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The Mechanism of Masonry Decay Through Crystallization SEYMOUR Z. LEWIN One of the most common and extensive sources of deterioration of stone, brick, mortar, plaster, and concrete is the consequence of crystallization phe- nomena that take place in pores, channels, and cracks at and near exposed surfaces. Liquid water deposits dissolved matter wherever evaporation occurs. The site of this crystallization is determined by the dynamic balance between the rate of escape of water from the surface and the rate of resupply of solution to that site. The former is a function of temperature, air humidity, and local air currents. The latter is controlled by surface tension, pore radii, viscosity, and the path length from the source of the solution to the site of the evapo- ration. The detailed nature of this balance determines the form that the decay will take. If the rate of resupply of solution to the surface is sufficient to keep pace with the rate of evaporation, the solute deposits on the external surface and is characterized as an efflorescence. If the rate of migration of solution through the pores of the masonry does not bring fresh liquid to the surface as rapidly as the vapor departs, a dry zone develops just beneath the surface. Solute is then deposited within the stone at the boundary between the wet and dry regions, generating spells, flakes, or blisters. The site of crystal deposition can be predicted by applying the physical- chemical laws governing capillarity, viscous flow, and diffusion. These con- siderations disclose the quantitative relationship between the porosity of the masonry and the dimensions of the flakes, blisters, or spells that develop, as well as the manner in which the decay progresses. Data from controlled experiments in which salt decay is induced in labo- ratory specimens, together with measurements on examples of salt decay in buildings and monuments in a variety of environments, confirm the validity of these insights. Seymour Z. Lewis Professor, Department of Chemistry, New York University. 120 .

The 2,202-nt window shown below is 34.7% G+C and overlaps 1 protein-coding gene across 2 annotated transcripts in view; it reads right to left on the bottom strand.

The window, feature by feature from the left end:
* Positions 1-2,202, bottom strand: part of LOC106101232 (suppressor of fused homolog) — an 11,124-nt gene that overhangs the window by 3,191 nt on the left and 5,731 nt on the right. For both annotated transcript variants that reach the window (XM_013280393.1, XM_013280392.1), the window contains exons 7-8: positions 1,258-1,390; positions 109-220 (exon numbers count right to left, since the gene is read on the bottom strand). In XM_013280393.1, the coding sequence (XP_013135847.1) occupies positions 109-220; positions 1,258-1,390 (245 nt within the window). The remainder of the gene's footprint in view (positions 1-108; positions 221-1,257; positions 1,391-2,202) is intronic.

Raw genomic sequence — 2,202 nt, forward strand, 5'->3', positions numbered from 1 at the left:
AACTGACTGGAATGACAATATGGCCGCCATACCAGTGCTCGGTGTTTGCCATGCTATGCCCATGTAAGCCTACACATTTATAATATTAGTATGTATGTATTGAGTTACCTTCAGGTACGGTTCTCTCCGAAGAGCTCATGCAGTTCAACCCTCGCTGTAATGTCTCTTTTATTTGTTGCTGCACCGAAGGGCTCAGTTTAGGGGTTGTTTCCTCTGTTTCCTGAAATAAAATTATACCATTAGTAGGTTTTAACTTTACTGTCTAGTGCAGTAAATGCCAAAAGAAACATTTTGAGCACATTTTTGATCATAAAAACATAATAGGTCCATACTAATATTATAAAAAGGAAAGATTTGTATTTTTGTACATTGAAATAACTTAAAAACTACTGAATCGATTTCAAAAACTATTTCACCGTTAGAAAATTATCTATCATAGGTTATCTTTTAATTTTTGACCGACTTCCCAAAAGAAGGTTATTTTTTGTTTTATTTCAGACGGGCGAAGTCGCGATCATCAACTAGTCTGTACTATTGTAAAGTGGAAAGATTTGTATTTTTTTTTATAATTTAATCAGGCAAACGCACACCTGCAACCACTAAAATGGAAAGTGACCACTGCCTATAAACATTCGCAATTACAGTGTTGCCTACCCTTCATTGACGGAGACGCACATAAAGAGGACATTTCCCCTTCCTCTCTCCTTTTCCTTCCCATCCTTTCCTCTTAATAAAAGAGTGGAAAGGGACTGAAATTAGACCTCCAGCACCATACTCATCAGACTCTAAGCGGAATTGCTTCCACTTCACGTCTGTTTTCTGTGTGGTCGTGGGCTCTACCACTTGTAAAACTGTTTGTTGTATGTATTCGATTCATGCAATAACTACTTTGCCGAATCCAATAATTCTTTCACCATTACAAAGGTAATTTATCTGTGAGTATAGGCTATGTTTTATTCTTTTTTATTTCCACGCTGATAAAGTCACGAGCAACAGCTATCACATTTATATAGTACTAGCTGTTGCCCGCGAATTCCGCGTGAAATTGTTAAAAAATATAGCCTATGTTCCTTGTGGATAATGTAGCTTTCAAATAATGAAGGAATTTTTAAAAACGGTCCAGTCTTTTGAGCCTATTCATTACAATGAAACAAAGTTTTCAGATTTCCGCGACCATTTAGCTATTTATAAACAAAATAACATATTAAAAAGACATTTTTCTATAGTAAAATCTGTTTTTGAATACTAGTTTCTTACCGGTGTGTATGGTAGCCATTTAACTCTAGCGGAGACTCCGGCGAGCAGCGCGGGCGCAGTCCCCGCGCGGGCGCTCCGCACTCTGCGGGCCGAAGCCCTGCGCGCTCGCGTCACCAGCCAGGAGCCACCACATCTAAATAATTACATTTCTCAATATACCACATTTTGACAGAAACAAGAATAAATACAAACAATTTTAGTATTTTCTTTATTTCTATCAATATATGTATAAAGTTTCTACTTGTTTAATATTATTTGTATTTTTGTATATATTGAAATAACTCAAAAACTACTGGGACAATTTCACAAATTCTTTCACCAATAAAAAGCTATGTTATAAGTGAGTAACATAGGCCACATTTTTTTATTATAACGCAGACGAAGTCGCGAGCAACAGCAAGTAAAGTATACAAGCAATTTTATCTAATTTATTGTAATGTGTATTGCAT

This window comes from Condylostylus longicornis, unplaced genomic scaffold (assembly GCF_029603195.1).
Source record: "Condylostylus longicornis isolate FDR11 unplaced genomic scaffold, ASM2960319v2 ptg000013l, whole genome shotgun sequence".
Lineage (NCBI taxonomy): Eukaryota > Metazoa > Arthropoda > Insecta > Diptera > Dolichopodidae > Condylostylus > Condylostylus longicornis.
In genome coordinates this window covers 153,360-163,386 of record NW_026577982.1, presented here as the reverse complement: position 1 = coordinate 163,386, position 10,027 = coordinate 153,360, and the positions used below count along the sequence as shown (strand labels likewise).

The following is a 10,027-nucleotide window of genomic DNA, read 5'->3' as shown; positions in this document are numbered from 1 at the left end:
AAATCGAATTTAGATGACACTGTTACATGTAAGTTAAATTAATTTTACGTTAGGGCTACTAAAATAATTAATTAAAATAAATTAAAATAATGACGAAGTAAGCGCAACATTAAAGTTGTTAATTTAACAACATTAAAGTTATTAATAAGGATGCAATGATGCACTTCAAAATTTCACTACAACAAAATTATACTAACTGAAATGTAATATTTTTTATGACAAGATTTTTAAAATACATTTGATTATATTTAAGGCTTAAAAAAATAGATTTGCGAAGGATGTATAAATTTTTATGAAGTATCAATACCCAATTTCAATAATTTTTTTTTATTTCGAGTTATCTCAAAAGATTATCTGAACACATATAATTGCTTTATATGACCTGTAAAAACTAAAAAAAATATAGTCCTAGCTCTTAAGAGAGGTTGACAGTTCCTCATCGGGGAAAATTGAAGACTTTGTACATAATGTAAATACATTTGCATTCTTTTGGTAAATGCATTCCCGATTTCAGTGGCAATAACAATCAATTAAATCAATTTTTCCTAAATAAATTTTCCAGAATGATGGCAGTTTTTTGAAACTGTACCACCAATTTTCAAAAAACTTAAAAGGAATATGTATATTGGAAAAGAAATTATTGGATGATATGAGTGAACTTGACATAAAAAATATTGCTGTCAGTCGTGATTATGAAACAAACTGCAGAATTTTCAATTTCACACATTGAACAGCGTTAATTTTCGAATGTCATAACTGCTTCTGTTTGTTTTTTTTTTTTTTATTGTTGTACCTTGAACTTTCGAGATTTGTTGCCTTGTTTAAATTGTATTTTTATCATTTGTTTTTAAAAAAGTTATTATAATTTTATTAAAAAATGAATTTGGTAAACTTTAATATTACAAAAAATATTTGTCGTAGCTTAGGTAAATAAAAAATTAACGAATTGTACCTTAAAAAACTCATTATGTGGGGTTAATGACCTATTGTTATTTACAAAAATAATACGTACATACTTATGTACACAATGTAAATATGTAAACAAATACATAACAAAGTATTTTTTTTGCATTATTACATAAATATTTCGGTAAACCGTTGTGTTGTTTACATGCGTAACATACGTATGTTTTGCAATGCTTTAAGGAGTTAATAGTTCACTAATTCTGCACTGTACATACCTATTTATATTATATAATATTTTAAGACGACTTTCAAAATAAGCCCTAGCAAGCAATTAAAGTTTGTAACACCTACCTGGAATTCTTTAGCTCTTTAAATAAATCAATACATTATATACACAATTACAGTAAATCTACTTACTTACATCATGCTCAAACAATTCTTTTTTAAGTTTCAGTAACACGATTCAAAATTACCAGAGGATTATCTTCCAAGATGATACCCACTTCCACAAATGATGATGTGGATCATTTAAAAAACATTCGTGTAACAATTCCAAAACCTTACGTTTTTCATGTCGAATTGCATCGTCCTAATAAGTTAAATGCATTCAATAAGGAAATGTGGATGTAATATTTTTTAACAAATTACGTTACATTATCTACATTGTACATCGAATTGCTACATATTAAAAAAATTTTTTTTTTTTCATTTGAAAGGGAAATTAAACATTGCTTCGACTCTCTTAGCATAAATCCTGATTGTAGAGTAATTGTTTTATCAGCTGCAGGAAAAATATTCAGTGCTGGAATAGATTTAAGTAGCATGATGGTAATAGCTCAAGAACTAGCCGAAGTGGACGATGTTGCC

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Mechanism of Masonry Decay Through Crystallization 121 Exposed stone and other masonry materials are subject to a number of deteriorating influences, chief among which are the effects of crys- tallization, freezing, acidic attack, and mechanical erosion. The reality and ubiquity of the phenomenon termed "salt decay" are recognized by many of those concerned with the conservation of buildings and monurnents,~-3 but the detailed- mechanism by which the crystalli- zation of waterborne substances can break up the surface of a some- what porous solid has not hitherto been objectively demonstrated. When water at 0 C changes into ice, there is a volume increase of 9 percent. If liquid water is confined in a pore or crack, and this phase transformation takes place, it is evident that the resulting expansive force can damage the host solid. It is also clear that susceptible materials can be dissolved by acidic substances generated from air pollutants {e.g., fossil-fuel combustion products!, microorganisms, associated minerals (e.g., sulfides that undergo oxidation), or vegetation. Such attack can destroy surface modeling and sculpted details and weaken internal induration that binds the grains of the solid together. Similarly, the manner in which mechanical abrasion {e.g., the sandblasting effect of wind-driven dust) erodes a surface is readily visualized. However, it is not irnrnediately evident why the deposition of a solute from a solution into a pore or crack at the surface of a solid should damage the latter. Consider, for example, the evaporation of a sodium chloride solution at-a stone surface. When, as a consequence of the escape of water vapor, the solution reaches saturation, it contains at ordinary temperatures about 26 percent solid matter by weight. Hence, a pore filled with such a solution con have only about one- quarter of its volume taken up by the residue left when evaporation is complete. Each repeated imbibition of salt solution can be expected to reduce the remaining free volume of the pore by one quarter of that value, until the pore is filled with deposited solute. But there is no analogy in this process to the expansive force that develops when water filling a pore transforms into ice or when certain types of solid phases filling a pore recrystallize into higher hydrates (as, for example, when sodium sulfate (Na2SO4) transforms at -high humidity into Na2SO4 10 H2O). Nevertheless it is a fact that the deposition of a simple, nonhydrat- able solid, such as sodium chloride, during the evaporation of its so- lution in the pores of stone and masonry, can disrupt the solid. The external manifestations of this disruption are similar to those produced by the freezing of water in the pores of the surface of the solid scaling, flaking, and blistering and/or crumbling of the surface. ..